Miller is someone I usually agree with, but definitely not on this. I think this minimizing stance, and articles saying “Forget Trump’s Executive Order” (“Trump’s executive order may not do much”) are pushing some dangerous thinking. Or, they are perspectives coming from people who were in no way affected by FOSTA-SESTA.
Because one horrible thing we learned about freedom of speech and internet companies is that it doesn’t matter if the marching orders coming from lawmakers and the White House look like they won’t do much. FOSTA was vague and sought to neuter Section 230, too. What matters is how companies like Facebook et al decide to change their policies and guess how to implement whatever will make them safe from legal consequences.
FOSTA, as you may recall, was implemented as overbroad, compulsory censorship, ultimately encouraging discriminatory practices against sex workers (or anyone perceived to be a sex worker) everywhere. Some companies, like Facebook who lobbied for FOSTA, acted on the order before its ink dried, as it was (apparently) eagerly seeking a way to punish and exclude users whose sexual morality and professions as performers were not in line with its puritanical values.
Sexual speech is protected speech, and yet companies like Facebook and Tumblr leveraged the similarly vague FOSTA to aggressively censor users who even just talked about sex. It gave bad actors like Facebook the juice to use its “Sexual Solicitation” policy to ban “sexual slang,” “sex chat or conversations,” “mentioning sexual roles, sexual preference, commonly sexualized areas of the body” and more.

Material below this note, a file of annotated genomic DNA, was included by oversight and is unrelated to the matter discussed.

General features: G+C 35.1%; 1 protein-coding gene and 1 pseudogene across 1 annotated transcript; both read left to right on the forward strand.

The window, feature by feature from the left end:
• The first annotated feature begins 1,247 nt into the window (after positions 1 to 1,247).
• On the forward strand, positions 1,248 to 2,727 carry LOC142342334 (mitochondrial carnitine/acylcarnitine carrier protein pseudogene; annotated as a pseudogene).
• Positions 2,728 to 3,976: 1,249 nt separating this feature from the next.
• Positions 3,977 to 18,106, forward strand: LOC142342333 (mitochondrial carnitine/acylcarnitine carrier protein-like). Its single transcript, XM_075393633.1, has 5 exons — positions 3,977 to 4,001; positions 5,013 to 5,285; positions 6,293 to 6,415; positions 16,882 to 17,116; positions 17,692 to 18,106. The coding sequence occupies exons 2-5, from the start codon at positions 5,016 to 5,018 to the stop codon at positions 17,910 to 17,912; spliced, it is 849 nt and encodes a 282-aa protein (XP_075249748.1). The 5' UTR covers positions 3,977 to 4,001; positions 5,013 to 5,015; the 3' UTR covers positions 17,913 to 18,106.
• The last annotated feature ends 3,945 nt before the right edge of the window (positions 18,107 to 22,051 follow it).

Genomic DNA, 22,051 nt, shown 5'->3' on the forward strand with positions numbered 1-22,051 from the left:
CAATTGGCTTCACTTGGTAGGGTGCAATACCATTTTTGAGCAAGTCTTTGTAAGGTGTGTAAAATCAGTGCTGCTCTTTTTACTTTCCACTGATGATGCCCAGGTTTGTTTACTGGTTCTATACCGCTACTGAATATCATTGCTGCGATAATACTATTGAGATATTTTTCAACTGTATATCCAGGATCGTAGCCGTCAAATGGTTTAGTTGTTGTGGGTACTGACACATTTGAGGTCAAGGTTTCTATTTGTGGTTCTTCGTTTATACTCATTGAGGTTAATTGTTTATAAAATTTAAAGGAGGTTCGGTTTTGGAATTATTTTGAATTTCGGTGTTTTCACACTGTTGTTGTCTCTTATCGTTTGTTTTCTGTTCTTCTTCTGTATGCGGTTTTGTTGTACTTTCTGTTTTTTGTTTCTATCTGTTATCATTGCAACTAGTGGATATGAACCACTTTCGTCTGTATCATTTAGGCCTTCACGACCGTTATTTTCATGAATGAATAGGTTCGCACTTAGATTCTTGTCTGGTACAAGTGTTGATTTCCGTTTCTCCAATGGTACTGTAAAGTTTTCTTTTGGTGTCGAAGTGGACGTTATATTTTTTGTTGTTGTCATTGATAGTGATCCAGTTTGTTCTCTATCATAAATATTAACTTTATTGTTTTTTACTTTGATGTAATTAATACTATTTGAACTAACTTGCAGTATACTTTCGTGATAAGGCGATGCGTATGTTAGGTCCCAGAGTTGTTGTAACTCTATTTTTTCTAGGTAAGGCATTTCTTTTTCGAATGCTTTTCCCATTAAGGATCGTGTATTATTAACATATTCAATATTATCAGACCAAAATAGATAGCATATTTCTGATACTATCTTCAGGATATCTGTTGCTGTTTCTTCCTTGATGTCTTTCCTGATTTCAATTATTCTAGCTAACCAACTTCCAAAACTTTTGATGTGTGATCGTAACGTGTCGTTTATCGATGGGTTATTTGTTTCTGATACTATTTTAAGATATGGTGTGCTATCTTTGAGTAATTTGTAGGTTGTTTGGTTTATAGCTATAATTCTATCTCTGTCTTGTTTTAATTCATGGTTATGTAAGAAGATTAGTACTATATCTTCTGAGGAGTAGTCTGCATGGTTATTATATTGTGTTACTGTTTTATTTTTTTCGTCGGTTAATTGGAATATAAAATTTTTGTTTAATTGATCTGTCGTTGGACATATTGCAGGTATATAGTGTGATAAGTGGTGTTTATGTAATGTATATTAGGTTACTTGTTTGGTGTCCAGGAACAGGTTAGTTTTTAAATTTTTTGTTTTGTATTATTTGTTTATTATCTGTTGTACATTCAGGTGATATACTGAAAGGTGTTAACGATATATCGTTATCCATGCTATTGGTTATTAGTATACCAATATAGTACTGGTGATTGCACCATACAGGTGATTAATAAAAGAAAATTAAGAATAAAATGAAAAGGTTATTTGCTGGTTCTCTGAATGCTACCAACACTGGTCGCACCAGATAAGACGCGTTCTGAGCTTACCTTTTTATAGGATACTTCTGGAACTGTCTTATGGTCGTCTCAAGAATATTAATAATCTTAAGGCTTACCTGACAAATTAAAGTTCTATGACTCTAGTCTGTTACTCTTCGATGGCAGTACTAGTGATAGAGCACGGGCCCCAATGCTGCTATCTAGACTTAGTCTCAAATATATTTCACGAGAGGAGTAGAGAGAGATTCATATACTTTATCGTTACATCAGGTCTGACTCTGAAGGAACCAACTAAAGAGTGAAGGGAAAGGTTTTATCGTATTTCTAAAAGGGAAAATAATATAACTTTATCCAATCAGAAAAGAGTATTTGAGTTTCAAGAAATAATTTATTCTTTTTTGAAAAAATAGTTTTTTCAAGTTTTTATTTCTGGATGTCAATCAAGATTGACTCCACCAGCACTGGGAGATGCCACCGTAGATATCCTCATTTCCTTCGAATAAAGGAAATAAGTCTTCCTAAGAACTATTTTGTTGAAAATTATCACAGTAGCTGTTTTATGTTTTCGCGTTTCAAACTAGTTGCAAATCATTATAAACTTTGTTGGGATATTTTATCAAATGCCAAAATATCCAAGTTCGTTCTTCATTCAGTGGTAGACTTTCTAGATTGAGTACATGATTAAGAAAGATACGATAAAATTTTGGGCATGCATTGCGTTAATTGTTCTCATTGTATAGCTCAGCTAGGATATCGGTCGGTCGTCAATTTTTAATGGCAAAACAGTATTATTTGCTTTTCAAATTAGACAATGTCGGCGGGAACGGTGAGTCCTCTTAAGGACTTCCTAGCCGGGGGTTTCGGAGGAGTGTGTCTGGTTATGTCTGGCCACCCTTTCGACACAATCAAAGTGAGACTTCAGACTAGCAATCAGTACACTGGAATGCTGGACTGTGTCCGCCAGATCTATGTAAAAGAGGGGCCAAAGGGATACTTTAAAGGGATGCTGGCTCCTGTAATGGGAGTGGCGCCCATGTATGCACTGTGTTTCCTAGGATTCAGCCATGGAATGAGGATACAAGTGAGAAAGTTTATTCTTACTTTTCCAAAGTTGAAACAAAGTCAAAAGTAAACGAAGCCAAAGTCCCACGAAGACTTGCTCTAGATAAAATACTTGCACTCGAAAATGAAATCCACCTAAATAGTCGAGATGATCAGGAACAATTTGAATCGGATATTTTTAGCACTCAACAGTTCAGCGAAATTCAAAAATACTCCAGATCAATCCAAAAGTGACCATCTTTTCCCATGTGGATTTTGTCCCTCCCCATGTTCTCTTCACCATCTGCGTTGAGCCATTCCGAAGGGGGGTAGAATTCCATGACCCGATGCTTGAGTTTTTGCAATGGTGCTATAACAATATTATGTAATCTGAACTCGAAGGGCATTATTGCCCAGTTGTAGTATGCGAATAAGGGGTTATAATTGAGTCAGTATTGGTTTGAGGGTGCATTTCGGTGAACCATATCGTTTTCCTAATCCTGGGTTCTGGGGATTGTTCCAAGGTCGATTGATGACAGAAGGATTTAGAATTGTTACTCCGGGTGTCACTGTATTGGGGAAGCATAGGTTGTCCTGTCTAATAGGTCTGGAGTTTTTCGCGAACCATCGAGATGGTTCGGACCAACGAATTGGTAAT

I like to imagine where we might be if these companies had treated hate groups, Holocauset deniers, and violent extremists with the same zeal for censorship and eradication from platforms, had given them no place to organize and recruit, or to plan and network. I imagine this because it makes me very mad, and it shows me very clearly why these vague White House directives affecting online speech are harmful to both the internet and democratic society.
FOSTA forced countless communities out of places where they once could participate with society, and it stifled speech in ways we have yet to fully comprehend. Tumblr’s censorship of gender expression communities and the resultant exodus is just one terrible example. People died in FOSTA’s wake because of the ways it was interpreted and implemented.
To characterize the “Executive Order on Preventing Online Censorship” as just another of the Mad King’s follies is to ignore the disastrous previous lessons at our own peril. We must accept that everyone is going to be a bad actor and act accordingly. Companies like Facebook and toadies like Ajait Pai are proven bad actors. FOSTA, the last vague order to target Section 230, traded sex for Nazis. FOSTA killed the internet we loved. We must never ever forget that most internet companies and startups embraced it.
This is especially true in a moment of extreme change, and doubly so in one where the fire of accountability lights our path to survival.